Wednesday 13 Sep 2017

Human Rights in a State of Turmoil

Launching the 2017-2018 La Châtaigneraie Guest Speaker Series, United Nations High Commissioner for Human Rights Zeid bin Ra’ad al-Hussein began by urging the 200 Year 12 and 13 students to imagine the time when they will leave school. “The education you receive here will matter for little if it’s not accompanied by a deep sense of values,” he began, reminding his young audience that while there were many brilliant individuals throughout history who conceived incredible technologies, they were nonetheless unable to prevent the outbreak of two world wars, countless genocides and the continuing violation of human rights. 

Broaching the necessity of laws, Commissioner Zeid maintained that “as human beings we are not reliable or trustworthy because if we were, we would be doing the right thing simply because we know what it is.” A striking example of this came with World War II, and the horrors humanity committed and witnessed in that terrible conflict, particularly in the Holocaust. “We knew the next round would be the final one,” said Zeid, pointing to this moment as the birth of human rights, which were enshrined in three major documents, also known as the International Bill of Human Rights. 

The Human Rights Architecture

The first is the Universal Declaration of Human Rights, which was adopted in Paris in 1948 by the United Nations General Assembly. It is a set of thirty articles affirming an individual’s rights which, though not legally binding in themselves, have been elaborated in a number of subsequent international treaties, national constitutions and other laws. The other two treaties, both adopted in 1966 by the UN General Assembly, are the International Covenant on Economic, Social and Cultural Rights, which commits its parties to work toward the granting of economic, social and cultural rights to the Non-Self-Governing and Trust Territories, and the International Covenant on Civil and Political Rights, which commits its parties to respect the civil and political rights of individuals.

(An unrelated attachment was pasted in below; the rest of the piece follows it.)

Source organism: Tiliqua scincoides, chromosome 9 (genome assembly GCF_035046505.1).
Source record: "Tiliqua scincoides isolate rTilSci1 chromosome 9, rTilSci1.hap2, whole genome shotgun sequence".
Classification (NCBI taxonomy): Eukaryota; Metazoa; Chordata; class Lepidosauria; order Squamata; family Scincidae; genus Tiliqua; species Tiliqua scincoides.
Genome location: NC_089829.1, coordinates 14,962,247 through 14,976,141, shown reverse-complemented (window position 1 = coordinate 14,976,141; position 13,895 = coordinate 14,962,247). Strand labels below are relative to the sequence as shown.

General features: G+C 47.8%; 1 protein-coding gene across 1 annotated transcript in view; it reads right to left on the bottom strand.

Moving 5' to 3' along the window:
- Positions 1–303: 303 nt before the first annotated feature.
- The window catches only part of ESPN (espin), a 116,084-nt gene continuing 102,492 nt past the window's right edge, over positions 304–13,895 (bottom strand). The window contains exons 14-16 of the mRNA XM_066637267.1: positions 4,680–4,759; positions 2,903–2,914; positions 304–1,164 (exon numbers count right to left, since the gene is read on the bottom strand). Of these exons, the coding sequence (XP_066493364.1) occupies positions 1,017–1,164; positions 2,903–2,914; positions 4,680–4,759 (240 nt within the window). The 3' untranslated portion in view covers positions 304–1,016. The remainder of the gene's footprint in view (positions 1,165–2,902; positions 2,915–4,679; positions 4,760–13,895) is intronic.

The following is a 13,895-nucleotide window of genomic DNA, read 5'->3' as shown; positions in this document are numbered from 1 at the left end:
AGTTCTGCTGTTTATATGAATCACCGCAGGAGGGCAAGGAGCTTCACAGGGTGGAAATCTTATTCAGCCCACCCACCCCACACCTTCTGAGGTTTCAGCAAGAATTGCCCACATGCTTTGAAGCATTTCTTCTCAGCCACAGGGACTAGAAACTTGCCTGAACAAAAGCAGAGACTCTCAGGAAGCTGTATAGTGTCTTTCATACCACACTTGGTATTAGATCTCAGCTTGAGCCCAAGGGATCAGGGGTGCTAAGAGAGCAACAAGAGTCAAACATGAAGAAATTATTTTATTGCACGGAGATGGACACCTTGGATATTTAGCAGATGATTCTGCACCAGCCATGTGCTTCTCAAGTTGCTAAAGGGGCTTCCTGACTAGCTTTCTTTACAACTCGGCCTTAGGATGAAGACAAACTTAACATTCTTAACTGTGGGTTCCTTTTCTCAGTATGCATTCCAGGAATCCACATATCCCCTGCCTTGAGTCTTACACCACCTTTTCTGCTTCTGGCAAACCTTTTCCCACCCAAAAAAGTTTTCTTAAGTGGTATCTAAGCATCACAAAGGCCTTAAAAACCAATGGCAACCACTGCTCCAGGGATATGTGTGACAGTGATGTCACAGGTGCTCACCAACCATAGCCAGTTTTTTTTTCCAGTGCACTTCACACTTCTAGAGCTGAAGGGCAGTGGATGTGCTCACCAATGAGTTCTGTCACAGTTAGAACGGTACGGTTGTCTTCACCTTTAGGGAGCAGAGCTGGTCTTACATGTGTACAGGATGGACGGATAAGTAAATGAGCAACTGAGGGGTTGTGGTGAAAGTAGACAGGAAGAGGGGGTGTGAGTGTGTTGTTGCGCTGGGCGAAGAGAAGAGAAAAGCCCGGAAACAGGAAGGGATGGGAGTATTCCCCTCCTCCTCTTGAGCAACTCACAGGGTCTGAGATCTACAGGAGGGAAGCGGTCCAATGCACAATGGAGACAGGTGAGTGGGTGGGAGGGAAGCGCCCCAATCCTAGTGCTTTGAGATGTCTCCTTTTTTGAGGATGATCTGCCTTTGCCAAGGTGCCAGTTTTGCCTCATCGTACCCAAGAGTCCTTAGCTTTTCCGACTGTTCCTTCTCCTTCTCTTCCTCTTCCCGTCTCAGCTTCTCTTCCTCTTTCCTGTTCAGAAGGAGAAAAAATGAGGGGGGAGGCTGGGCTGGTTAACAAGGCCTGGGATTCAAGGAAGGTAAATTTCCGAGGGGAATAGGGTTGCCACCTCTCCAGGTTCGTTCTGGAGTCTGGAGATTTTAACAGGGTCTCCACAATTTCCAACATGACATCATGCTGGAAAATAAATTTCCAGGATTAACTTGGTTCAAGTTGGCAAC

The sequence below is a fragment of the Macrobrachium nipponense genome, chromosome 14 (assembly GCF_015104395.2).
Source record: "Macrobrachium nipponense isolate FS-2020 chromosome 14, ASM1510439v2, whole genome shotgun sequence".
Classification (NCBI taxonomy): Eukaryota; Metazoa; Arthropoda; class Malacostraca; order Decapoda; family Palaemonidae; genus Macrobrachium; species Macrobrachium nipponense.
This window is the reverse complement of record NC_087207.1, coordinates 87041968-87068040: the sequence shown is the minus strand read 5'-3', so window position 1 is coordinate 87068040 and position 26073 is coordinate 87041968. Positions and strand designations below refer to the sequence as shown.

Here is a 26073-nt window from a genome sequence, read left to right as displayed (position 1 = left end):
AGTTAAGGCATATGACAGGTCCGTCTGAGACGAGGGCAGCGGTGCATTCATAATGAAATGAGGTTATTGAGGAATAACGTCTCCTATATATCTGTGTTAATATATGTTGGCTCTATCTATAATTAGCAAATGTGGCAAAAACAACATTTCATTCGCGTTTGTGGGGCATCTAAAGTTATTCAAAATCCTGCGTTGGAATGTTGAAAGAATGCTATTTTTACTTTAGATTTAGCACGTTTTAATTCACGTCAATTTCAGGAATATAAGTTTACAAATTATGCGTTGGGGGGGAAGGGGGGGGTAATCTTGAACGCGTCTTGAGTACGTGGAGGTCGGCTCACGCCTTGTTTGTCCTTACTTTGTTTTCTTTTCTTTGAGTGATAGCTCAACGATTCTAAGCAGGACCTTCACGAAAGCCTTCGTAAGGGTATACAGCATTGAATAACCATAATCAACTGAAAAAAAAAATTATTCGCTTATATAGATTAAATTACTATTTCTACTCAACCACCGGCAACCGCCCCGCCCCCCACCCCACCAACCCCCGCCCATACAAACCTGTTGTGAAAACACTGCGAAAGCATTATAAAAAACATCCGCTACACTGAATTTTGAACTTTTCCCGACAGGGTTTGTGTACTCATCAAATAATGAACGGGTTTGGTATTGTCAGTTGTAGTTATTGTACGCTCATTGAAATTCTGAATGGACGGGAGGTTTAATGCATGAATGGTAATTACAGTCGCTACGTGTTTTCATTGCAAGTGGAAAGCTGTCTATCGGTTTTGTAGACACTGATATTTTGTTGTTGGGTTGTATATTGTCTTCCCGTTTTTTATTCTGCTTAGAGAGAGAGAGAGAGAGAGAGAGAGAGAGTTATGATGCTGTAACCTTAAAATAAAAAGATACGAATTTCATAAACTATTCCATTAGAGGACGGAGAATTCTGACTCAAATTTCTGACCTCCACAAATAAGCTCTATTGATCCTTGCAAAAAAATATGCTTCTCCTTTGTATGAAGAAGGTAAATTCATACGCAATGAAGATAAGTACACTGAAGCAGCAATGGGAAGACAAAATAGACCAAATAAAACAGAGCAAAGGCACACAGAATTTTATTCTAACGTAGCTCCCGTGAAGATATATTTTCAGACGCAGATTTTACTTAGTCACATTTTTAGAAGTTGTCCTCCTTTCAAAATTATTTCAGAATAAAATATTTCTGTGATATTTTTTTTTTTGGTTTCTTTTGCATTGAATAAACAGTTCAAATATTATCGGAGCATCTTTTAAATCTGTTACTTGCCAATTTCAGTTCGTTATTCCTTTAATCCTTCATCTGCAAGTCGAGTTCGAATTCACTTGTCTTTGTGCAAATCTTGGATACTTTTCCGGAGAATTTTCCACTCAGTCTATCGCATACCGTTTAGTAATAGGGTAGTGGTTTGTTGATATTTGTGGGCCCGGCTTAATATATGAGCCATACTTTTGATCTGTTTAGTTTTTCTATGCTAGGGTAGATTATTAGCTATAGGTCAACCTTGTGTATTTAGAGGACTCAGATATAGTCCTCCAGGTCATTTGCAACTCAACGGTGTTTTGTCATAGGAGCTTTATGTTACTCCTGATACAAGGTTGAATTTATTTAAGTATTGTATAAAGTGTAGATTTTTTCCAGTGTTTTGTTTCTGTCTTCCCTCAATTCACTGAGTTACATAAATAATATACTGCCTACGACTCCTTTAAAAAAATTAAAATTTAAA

Yet despite the universal nature of these treaties, there is a belief in some nations that the human rights architecture, as set forth in these legal texts, is conceived by the West. A feeling exists in some places that in 1945, the victorious Western powers coming out of World War II imposed this framework on the world. “But the assertion that there should be differentiated rights comes from the very perpetrators of human rights violations,” said Zeid. He gave the example of the crime of battery: if you take the case of a battered woman in Jordan, in Australia or in Colombia, the law in each country will differ in terms of its leniency towards the perpetrators of this crime. Yet from the victims’ perspectives, they all suffer equally, no matter where they are from. “This is the problem,” concluded Zeid, “that we don’t look at it from the victims’ perspective, but from the perpetrators’, who claim we are imposing rules on them.”

Protecting the Victims

Alongside the above treaties, explained Zeid, is the Human Rights Council, a structure that counts 47 members and which meets three times a year to run through a series of rights issues. These can be either thematic (for example, LGBT or child’s rights) or related to an individual country. Experts add to this architecture by keeping watch across a whole range of issues, while the Office of the High Commissioner also has an independent mandate to comment on the records of all countries and work with civil society in the preservation and advancement of human rights. “This is why we are considered annoying,” continued Zeid, “because our fundamental job is to defend the rights of the victims.” 

“Laws were not created to protect the strong, they were created to protect the weak,” concluded Zeid. “We need compassionate people, people who are both clever and considerate, who aren’t scrambling on top of everyone else.” For the students present, who have been educated in line with Ecolint’s dedication to preparing them for citizenship and engagement with the political, ethical and environmental challenges of their times, Commissioner Zeid’s call to action was all the more appealing as they stand on the brink of adulthood, eager and dedicated to making their world a better place and one that is based on mutual understanding and respect for all. 

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